Is it me, or are people these days just not paying attention? Oh sure, they are all tweedling-tweeting and facedy-facing like mad, but are they aware that there are actual, non-virtual humans all around them?
The other day at work I was walking down a narrow hallway behind two men walking side by side, both intently working their iPhones. They took up enough space so that I couldn’t walk around or between them. I had to actually to repeat “excuse me, EXCUSE ME!” several times before they heard me and moved. Ok, well, maybe that isn’t the worst thing in the world. They just were not aware of where they were and who else might be around.
Then there is the now-famous YouTube video of a woman walking in a mall, so focused on her mobile device that she fell into a fountain. She later had the nerve to complain about people laughing at her! Seriously?! Sorry, honey, but if you are too dumb to look where you’re going, you’re going to do dumb things and have people laugh at you.
Is the lure of high-tech devices so incredibly awe-inspiring and addictive that we forget to live in the real world? I’m not a *Luddite by any means; I love emailing and posting and checking out funny cat videos as much as the next person. I guess I’m just too old to understand the lure of posting “**selfies” on every surface of the Internet and having 3,000 “friends” on FaceBook.
Then there are all the message boards out there on every subject you can think of, where you can happily hide behind your avatar or screen name to be as snarky as you want to to other humans. Certainly there are lots of good things on the Internet; I won’t deny it. I have enjoyed walking virtual trails in Hawaii, have seen the frozen tundra of Alaska, watched dolphins playing in the water, drooled over the Crown Jewels, and visited Stonehenge and many other places.
But like anything else, moderation’s the key. One of the saddest things I’ve ever seen was a couple on a date in a nice restaurant, both of them on their iPhones, chatting up other people–all during their meal! Sadder still is that major cities are now painting “Look up!” signs on their streets to remind people to look where they are going. Major stores post large signs reminding people to look in their backseats to make sure that they don’t forget their toddler….I don’t even have words to describe how scary and depressing that is.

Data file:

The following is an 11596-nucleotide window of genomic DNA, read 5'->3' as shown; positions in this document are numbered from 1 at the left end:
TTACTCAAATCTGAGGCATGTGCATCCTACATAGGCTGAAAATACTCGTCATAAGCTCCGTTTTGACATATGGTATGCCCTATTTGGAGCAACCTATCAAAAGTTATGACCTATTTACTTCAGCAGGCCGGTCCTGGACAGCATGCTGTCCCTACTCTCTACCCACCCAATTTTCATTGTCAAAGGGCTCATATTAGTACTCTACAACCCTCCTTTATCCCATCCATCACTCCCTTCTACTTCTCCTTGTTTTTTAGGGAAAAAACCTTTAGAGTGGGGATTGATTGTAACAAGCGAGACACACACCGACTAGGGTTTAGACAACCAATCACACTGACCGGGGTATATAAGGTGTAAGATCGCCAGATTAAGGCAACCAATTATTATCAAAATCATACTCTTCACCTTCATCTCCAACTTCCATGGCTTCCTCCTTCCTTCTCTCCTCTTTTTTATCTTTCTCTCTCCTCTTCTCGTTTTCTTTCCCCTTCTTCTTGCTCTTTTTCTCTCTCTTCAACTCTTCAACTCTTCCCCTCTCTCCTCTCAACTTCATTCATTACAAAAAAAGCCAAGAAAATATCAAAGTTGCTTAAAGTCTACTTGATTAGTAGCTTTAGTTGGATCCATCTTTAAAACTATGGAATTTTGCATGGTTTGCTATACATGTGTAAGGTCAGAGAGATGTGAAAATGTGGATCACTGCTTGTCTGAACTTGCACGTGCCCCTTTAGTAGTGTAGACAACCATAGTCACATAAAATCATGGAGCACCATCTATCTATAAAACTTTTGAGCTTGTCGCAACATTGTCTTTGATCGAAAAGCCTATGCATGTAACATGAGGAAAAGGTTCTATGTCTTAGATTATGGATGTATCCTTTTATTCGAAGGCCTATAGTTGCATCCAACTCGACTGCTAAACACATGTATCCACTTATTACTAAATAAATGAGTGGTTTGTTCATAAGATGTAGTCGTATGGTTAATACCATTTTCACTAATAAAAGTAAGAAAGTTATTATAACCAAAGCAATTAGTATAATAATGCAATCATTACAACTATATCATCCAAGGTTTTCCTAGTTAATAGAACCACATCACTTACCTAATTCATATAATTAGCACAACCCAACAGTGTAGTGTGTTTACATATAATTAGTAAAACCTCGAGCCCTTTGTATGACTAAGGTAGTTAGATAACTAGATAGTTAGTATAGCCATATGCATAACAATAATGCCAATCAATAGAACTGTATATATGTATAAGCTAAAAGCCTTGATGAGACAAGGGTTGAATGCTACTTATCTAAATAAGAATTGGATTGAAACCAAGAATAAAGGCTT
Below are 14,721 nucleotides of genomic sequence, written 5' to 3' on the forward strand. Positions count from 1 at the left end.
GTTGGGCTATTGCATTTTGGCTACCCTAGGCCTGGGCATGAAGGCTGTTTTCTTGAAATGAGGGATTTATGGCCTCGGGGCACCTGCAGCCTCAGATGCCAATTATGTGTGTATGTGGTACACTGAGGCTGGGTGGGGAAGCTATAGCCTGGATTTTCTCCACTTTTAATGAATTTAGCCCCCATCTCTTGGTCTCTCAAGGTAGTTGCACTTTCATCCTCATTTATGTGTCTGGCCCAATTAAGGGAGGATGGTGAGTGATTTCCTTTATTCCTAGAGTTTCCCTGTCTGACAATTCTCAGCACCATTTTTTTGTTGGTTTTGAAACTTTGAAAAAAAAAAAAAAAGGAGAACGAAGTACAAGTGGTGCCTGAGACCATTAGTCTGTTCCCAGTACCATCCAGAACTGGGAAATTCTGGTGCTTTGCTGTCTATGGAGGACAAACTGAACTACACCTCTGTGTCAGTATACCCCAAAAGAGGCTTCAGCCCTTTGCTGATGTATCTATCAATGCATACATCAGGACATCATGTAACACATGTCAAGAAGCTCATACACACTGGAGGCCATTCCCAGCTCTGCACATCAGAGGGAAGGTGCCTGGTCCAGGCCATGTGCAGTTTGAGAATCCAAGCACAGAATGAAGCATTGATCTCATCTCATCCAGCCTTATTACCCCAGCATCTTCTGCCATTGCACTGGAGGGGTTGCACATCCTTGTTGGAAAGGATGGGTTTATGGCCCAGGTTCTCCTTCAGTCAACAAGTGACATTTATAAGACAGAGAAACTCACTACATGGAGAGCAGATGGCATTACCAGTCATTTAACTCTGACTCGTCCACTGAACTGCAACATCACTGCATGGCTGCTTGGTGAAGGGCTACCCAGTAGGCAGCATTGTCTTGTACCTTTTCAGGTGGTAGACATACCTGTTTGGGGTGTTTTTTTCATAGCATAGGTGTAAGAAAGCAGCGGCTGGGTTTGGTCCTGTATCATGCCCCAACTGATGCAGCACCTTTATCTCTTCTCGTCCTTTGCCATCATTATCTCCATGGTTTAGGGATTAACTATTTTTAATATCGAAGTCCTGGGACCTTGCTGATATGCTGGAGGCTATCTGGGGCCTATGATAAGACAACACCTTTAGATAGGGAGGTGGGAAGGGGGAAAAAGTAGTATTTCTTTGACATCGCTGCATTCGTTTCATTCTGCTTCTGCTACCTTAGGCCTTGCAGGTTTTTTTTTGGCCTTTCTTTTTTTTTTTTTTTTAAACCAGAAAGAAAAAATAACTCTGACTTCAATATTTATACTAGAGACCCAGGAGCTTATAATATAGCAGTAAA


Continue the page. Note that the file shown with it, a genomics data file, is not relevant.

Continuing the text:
Perhaps it’s time to remind us all to pay attention to people and things in the REAL world.
A Luddite is a person who dislikes technology, especially technological devices that threaten existing jobs or interfere with personal privacy.
The word Luddite has an interesting origin in pop culture of the early 1800’s. Legend has it that a young man name Ned Ludd broke an expensive knitting machine in Nottingham, England. Because Ned was considered to be “feeble-minded” by his boss, he wasn’t held financially responsible for the broken equipment. Afterwards, when factory equipment broke, the damage was always blamed on Ned Ludd.
During the Industrial Revolution, when factory workers organized to express their dissatisfaction with work conditions, the legend of Ned Ludd was politicized. One well-known method of protest was for workers to dress up in disguise and visit a factory owner late at night. The workers, claiming they had been sent by General Ned Ludd, demanded changes in the workplace. The invocation of Ned Ludd’s name made it clear to the factory owner that if the demands weren’t met, the owner’s expensive machinery would be destroyed. The Luddites enjoyed a kind of Robin Hood reputation and the movement was generally supported by the public until a protest at a Lancashire mill went terribly wrong and several people were killed.
**I personally call this phenomenon “selfishies.” It’s as though people think that, if they post enough pictures of their own mug in cyber-space, that will make them cyber-space celebrities.